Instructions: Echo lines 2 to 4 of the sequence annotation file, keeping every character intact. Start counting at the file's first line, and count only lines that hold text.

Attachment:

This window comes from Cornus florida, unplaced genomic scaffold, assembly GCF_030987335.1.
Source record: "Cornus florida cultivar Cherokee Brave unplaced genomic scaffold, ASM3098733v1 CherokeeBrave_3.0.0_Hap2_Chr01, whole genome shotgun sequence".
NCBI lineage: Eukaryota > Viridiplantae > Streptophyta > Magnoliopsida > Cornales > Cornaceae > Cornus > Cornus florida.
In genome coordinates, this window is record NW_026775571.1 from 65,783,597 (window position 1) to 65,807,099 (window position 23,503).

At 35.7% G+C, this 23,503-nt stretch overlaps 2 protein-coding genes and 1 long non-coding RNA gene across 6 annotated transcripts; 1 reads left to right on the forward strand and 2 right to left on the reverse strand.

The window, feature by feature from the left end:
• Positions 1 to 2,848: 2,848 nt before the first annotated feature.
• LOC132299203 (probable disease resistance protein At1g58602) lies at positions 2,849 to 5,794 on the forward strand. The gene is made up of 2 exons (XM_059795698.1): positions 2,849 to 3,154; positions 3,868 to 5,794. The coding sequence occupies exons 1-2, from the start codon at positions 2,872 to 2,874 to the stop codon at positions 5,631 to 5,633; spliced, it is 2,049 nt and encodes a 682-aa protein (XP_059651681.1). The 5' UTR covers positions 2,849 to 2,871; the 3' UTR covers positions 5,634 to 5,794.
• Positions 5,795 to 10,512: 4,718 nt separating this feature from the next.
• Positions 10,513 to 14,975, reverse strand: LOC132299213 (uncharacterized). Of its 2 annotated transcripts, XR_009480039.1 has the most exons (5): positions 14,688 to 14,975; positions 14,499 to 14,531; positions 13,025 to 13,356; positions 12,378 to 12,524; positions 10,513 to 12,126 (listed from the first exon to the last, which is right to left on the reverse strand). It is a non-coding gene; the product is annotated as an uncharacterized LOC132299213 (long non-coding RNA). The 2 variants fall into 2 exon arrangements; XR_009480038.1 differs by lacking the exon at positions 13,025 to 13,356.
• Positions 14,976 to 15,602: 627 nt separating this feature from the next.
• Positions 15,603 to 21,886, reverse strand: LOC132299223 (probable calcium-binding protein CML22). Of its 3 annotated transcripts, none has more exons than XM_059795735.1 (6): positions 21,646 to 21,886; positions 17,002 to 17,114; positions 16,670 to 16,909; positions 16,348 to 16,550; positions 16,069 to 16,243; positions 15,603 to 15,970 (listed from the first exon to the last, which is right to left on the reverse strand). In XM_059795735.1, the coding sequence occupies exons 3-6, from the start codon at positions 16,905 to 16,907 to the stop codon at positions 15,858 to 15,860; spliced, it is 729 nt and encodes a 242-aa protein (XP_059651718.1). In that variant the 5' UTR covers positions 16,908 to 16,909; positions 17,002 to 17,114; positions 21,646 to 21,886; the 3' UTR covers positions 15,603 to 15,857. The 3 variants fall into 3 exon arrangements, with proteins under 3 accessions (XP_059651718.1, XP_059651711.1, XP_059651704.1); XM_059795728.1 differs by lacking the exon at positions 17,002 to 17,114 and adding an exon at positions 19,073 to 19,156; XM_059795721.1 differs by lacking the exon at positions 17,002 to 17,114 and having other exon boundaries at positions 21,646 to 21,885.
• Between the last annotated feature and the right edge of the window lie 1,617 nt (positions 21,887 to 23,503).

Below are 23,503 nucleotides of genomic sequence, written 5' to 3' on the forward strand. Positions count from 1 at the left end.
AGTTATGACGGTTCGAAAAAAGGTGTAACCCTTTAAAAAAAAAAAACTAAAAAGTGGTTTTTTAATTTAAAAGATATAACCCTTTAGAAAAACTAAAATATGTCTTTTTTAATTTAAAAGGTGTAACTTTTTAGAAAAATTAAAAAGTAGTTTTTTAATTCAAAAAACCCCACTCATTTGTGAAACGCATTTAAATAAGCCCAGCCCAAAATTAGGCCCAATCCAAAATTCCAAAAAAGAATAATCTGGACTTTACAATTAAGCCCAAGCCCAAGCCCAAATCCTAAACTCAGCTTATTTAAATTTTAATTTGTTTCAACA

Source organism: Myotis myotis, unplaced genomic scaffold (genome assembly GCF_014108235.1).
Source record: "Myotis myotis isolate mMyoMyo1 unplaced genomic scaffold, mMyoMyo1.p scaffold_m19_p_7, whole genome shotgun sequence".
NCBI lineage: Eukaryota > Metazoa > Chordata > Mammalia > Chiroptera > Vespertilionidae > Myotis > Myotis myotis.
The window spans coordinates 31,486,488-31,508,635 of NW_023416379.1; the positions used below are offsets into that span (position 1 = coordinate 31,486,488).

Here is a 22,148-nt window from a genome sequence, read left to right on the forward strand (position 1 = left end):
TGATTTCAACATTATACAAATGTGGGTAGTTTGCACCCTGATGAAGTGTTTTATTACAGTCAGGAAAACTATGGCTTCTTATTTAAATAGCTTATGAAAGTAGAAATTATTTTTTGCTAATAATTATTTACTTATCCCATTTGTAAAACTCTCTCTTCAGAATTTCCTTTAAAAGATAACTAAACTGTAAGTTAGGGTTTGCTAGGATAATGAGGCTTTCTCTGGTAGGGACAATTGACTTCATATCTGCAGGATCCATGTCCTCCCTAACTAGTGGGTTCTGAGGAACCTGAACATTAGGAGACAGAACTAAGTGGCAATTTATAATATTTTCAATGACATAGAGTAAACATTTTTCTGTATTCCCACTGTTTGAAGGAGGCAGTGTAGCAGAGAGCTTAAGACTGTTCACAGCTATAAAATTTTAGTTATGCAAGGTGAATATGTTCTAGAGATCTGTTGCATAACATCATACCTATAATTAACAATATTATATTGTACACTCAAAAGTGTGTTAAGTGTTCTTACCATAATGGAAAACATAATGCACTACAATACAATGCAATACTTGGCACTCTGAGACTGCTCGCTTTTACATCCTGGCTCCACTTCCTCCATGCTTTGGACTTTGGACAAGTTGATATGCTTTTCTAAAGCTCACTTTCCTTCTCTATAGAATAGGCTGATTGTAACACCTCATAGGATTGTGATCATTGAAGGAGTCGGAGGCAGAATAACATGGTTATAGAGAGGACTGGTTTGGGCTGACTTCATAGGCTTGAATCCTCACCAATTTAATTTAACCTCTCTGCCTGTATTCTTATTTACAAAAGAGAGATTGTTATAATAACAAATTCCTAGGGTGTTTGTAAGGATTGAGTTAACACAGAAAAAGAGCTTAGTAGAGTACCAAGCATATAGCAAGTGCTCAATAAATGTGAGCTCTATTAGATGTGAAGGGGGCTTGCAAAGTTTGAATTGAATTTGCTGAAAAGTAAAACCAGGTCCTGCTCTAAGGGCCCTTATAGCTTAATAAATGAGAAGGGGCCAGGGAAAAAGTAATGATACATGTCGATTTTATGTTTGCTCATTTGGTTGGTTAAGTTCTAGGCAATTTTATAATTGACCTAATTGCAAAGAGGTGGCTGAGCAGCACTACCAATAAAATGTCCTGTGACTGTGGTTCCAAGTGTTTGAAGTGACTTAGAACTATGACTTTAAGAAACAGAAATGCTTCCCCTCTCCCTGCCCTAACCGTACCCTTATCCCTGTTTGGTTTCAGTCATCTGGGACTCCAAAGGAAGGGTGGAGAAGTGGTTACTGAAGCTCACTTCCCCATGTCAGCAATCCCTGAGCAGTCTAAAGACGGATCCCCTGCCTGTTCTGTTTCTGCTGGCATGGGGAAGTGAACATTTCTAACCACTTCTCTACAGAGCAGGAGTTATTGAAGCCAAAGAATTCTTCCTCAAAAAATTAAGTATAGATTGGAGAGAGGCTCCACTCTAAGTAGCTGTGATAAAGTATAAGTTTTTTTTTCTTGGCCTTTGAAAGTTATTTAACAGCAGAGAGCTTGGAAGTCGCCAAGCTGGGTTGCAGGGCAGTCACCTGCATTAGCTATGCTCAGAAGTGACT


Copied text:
Source record: "Cornus florida cultivar Cherokee Brave unplaced genomic scaffold, ASM3098733v1 CherokeeBrave_3.0.0_Hap2_Chr01, whole genome shotgun sequence".
NCBI lineage: Eukaryota > Viridiplantae > Streptophyta > Magnoliopsida > Cornales > Cornaceae > Cornus > Cornus florida.
In genome coordinates, this window is record NW_026775571.1 from 65,783,597 (window position 1) to 65,807,099 (window position 23,503).